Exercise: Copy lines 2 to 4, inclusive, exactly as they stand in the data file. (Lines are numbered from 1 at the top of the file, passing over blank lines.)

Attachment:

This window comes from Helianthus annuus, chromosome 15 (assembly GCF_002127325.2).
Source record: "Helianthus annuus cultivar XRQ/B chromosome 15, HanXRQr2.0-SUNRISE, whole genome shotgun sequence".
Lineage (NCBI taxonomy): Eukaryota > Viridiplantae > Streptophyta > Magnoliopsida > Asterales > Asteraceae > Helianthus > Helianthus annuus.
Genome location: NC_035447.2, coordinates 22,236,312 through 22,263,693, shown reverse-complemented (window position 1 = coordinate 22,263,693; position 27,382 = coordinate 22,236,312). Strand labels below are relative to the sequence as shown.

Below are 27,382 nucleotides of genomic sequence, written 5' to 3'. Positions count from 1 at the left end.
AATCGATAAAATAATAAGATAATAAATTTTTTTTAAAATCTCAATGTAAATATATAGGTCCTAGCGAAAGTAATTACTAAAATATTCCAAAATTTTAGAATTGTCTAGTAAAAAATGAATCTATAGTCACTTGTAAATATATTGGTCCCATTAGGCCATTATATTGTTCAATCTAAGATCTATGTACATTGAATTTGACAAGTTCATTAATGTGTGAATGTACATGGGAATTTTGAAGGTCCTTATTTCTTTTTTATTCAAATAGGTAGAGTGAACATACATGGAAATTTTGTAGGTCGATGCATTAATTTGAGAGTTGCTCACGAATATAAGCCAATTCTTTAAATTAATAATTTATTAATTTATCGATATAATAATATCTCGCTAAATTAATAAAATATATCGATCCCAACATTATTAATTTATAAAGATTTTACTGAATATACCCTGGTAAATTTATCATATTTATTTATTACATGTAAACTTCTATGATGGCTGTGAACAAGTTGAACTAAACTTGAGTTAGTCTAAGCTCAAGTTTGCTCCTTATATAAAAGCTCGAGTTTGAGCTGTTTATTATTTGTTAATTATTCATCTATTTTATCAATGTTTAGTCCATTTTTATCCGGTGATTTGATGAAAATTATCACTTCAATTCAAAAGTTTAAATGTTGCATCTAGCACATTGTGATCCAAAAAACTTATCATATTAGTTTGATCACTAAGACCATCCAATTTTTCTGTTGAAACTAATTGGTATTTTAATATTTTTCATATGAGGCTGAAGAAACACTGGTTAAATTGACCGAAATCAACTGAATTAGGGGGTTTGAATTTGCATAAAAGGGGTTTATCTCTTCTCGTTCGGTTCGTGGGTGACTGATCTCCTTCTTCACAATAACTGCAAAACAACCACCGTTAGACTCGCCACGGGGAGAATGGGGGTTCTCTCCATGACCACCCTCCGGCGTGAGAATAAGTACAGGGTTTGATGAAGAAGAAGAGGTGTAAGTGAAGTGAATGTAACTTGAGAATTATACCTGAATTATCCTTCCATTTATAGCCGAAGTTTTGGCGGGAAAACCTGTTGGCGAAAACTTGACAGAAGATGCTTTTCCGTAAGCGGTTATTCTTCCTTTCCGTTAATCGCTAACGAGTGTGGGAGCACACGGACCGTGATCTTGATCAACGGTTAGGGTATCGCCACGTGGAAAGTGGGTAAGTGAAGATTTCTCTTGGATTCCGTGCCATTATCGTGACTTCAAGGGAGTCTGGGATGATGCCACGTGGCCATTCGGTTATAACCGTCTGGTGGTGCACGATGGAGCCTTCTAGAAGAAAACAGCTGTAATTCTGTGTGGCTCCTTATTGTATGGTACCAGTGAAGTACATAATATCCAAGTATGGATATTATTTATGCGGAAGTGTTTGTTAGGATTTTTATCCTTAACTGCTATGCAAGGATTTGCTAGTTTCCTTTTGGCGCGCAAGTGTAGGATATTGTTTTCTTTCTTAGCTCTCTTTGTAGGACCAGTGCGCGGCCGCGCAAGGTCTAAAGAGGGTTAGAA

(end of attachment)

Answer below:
Source record: "Helianthus annuus cultivar XRQ/B chromosome 15, HanXRQr2.0-SUNRISE, whole genome shotgun sequence".
Lineage (NCBI taxonomy): Eukaryota > Viridiplantae > Streptophyta > Magnoliopsida > Asterales > Asteraceae > Helianthus > Helianthus annuus.
Genome location: NC_035447.2, coordinates 22,236,312 through 22,263,693, shown reverse-complemented (window position 1 = coordinate 22,263,693; position 27,382 = coordinate 22,236,312). Strand labels below are relative to the sequence as shown.